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Tips & Tricks

Inexpensive ND Filter Hack For Your Lenses

By Kishore Sawh on June 4th 2014


There are certain lenses that, as if some irreverent co-worker or stubborn body part, just refuse to cooperate with some of our other gear; either they don’t fit nicely in our bags, or don’t play well with ND filters, or what have you. Extremely wide and fast lenses are a culprit, fisheyes no different. Even on smaller system fisheye lenses, the glass often extends past the filter thread like some sort of exposed eyeball without an eyelid, making good of the aforementioned issue.

The team over at CheesyCam have recently shared a video illustrating a ‘Hack Tip’ on how to get this problem, and how to do it on the fly, and on the cheap. Really it’s a rudimentary solution which proves sometimes back to basics can be a great thing, as all it really utilizes is a Rosoco filter/gel (ND), and some blue tack. With those basic materials one would silly adhere the gel to the rear of the lens rather than the front. Interesting, and given the demonstration results, rather effective. But…


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A Word Of Caution & Thoughts

It seems to have been missed by many ‘watching’ this video, but this is really only to be used on mirrorless systems. Given the placement by the mount, it could cause damage to the mirror on an SLR.

Aside from that, I see the value in having an ND filter on this or indeed any lens, but I’m always curious about people who spend a handsome sum of coin on good/decent glass, and then fix to it a rubbish quality filter. If you’re playing around or just casual shooting, that’s ok, but.. Not to mention these types of gels aren’t even low quality filters…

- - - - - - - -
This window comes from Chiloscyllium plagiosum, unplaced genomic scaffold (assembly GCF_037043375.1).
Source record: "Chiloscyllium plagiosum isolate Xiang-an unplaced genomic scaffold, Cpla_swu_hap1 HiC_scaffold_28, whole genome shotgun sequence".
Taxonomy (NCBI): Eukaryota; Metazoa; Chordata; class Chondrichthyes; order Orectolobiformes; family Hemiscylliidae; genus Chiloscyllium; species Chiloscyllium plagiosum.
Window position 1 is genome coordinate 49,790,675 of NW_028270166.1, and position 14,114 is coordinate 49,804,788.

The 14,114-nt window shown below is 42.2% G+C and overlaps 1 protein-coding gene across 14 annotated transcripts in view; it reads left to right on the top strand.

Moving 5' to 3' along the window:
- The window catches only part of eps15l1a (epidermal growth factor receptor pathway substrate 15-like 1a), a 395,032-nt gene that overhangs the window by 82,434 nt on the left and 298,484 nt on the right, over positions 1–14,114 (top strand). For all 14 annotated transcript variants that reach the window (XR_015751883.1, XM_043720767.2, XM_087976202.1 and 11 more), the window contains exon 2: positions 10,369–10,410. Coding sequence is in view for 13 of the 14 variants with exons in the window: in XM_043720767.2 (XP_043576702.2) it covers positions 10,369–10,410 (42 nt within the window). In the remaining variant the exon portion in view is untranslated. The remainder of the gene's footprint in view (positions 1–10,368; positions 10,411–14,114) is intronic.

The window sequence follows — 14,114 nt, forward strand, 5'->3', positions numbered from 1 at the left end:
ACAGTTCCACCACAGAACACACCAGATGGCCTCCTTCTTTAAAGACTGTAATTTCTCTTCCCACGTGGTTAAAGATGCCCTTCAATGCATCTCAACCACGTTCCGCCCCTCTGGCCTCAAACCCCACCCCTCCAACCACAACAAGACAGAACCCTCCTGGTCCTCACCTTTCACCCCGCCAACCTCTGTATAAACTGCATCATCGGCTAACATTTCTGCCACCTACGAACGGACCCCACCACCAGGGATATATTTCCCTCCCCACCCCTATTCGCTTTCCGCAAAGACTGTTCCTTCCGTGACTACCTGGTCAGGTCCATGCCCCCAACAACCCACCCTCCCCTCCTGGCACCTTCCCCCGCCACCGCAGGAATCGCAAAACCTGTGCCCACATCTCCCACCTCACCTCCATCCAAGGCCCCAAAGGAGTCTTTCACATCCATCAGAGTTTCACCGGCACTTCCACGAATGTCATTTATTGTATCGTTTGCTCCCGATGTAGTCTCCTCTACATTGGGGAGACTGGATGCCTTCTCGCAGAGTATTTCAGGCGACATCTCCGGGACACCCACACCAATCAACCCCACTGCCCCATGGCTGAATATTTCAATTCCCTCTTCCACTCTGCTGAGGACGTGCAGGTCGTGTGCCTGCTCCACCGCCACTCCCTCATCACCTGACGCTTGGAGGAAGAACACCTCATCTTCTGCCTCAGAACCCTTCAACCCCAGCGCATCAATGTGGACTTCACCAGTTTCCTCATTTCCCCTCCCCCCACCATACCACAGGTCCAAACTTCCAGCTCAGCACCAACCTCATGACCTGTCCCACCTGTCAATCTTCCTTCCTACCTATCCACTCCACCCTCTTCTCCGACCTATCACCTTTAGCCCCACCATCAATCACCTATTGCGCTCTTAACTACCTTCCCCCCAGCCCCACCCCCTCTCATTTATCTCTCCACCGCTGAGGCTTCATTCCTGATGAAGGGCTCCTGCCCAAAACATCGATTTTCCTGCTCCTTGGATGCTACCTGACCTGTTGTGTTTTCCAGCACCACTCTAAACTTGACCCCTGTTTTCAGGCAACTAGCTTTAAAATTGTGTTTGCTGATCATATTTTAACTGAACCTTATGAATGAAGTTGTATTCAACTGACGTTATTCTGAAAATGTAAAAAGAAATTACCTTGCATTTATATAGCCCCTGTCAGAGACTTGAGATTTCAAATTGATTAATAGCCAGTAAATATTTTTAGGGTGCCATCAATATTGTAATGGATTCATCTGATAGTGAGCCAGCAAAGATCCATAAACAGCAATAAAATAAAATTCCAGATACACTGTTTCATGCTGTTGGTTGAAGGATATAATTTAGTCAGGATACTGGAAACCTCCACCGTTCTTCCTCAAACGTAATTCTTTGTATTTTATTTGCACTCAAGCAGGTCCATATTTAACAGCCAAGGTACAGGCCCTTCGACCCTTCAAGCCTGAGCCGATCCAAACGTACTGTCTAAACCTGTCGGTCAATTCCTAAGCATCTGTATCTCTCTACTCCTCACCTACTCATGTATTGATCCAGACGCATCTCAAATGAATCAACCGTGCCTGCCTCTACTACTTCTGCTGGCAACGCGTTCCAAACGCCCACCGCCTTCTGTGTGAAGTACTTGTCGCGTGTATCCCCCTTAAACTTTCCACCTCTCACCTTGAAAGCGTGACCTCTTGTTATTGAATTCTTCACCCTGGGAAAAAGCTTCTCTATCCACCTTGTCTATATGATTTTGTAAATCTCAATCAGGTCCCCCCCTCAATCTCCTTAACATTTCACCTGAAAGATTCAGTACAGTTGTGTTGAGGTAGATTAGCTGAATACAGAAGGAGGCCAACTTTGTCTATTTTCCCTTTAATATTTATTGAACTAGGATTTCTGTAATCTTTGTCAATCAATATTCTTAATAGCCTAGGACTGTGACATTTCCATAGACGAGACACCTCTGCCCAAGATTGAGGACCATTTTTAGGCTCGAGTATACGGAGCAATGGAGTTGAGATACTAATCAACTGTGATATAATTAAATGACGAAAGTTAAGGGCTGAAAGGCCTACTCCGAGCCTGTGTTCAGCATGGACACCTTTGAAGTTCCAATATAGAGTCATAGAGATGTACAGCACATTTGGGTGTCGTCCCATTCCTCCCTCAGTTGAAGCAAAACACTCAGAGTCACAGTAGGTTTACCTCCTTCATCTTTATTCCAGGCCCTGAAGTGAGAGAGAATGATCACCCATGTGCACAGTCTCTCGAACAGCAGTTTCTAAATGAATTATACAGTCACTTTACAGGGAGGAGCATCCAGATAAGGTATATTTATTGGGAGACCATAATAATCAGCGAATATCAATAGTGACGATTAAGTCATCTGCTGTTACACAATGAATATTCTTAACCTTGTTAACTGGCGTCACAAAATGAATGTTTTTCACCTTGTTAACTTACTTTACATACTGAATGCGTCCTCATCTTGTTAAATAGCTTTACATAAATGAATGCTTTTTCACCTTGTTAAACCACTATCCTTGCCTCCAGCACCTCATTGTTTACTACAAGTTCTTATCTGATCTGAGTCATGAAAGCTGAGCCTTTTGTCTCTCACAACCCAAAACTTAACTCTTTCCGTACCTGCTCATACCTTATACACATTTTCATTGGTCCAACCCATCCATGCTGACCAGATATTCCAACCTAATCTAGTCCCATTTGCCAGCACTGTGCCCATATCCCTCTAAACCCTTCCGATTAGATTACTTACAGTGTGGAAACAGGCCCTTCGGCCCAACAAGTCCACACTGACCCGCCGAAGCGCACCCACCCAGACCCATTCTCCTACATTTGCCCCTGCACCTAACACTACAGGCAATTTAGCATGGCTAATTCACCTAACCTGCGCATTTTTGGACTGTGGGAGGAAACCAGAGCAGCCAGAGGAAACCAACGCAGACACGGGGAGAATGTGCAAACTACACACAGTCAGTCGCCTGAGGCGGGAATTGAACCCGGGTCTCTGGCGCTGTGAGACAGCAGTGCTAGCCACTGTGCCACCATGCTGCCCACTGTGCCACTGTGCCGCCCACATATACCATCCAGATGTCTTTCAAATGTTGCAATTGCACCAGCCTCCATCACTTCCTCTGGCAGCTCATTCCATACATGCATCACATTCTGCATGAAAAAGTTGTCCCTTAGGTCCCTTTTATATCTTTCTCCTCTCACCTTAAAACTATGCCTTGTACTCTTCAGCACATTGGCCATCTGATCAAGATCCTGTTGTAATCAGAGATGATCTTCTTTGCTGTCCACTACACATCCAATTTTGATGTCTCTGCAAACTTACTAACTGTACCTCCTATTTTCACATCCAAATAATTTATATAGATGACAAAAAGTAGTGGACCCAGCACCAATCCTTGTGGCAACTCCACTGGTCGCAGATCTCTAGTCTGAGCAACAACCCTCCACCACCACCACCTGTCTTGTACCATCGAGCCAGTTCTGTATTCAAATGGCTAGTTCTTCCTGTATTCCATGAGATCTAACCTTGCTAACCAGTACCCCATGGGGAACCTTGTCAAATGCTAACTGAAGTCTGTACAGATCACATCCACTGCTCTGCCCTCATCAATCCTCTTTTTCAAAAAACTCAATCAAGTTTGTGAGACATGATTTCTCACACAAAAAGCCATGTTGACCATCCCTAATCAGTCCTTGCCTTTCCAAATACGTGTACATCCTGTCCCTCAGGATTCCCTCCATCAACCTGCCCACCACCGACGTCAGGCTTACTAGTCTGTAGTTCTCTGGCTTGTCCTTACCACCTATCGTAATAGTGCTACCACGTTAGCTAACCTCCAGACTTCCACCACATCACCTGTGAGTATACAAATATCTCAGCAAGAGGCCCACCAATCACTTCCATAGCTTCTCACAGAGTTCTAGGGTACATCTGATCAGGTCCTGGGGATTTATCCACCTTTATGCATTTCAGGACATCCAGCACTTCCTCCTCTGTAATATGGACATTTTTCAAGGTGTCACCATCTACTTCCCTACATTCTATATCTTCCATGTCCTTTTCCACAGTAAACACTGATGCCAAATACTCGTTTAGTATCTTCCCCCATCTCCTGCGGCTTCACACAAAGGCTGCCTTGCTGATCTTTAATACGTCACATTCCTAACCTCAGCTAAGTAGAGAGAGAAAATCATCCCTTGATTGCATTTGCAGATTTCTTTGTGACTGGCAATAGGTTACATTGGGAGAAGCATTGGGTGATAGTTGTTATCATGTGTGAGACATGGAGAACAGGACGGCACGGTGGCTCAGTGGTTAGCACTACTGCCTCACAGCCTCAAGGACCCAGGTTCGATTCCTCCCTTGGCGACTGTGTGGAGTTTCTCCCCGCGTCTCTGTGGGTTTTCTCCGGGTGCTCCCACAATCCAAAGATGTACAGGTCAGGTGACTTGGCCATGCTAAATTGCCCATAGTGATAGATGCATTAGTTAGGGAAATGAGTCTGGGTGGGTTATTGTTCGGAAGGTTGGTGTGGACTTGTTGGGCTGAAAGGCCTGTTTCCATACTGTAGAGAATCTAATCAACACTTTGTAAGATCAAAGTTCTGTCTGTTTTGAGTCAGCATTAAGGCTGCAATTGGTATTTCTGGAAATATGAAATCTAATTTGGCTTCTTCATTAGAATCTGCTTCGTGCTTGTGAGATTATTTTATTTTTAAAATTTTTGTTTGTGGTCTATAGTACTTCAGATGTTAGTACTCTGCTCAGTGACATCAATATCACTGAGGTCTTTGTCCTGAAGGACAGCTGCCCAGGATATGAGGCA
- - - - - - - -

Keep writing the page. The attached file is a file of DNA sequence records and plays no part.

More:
Source: DIY Photography

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A photographer and writer based in Miami, he can often be found at dog parks, and airports in London and Toronto. He is also a tremendous fan of flossing and the happiest guy around when the company’s good.

Q&A Discussions

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  1. Basit Zargar

    Nice article.

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  2. Joshua Flowers

    Awww I had high hopes for my rokinon 14mm till I got to the mirrorless part. Oh well, cool tip I’ll keep in mind when I get around to picking up a mirrorless camera :)

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  3. Eric

    I own a Rokinon 8mm fisheye for my dslr, and the lens also doesn’t accept any filters on the front due to the lens front shape. The main reason I want one is because I’m clumsy and I would like to add a UV filter to the front for protection. Is there any clever way to protect it?

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    • Kishore Sawh

      Hi Eric, I wish I could tell you I knew of a product for just this sort of predicament, but I don’t know of anything, though I will ask around. I would, however, suggest you take a look at some hood hats. Go to B&H and search ‘hood hat’ and you’ll find more than a few. The neoprene is flexible and should protect the fisheye from most elements. They’re also really cheap so you can get a few, and no tears if one’s lost. Hope that helps, Cheers

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